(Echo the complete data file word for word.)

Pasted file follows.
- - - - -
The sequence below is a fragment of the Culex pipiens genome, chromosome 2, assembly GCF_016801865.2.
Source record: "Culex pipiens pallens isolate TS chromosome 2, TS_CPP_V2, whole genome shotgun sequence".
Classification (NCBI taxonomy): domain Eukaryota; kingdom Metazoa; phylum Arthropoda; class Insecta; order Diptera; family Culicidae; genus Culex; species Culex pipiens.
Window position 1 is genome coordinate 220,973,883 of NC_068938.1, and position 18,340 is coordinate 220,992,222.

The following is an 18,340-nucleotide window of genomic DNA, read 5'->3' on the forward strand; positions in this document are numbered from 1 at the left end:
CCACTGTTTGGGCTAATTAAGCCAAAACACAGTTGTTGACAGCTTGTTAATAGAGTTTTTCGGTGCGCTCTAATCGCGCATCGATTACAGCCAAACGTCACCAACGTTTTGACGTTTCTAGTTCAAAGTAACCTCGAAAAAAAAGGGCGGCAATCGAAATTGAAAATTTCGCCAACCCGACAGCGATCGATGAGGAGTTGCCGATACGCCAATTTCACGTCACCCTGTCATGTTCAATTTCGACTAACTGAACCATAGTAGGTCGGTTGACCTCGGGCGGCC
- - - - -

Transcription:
The sequence below is a fragment of the Culex pipiens genome, chromosome 2, assembly GCF_016801865.2.
Source record: "Culex pipiens pallens isolate TS chromosome 2, TS_CPP_V2, whole genome shotgun sequence".
Classification (NCBI taxonomy): domain Eukaryota; kingdom Metazoa; phylum Arthropoda; class Insecta; order Diptera; family Culicidae; genus Culex; species Culex pipiens.
Window position 1 is genome coordinate 220,973,883 of NC_068938.1, and position 18,340 is coordinate 220,992,222.

The following is an 18,340-nucleotide window of genomic DNA, read 5'->3' on the forward strand; positions in this document are numbered from 1 at the left end:
CCACTGTTTGGGCTAATTAAGCCAAAACACAGTTGTTGACAGCTTGTTAATAGAGTTTTTCGGTGCGCTCTAATCGCGCATCGATTACAGCCAAACGTCACCAACGTTTTGACGTTTCTAGTTCAAAGTAACCTCGAAAAAAAAGGGCGGCAATCGAAATTGAAAATTTCGCCAACCCGACAGCGATCGATGAGGAGTTGCCGATACGCCAATTTCACGTCACCCTGTCATGTTCAATTTCGACTAACTGAACCATAGTAGGTCGGTTGACCTCGGGCGGCC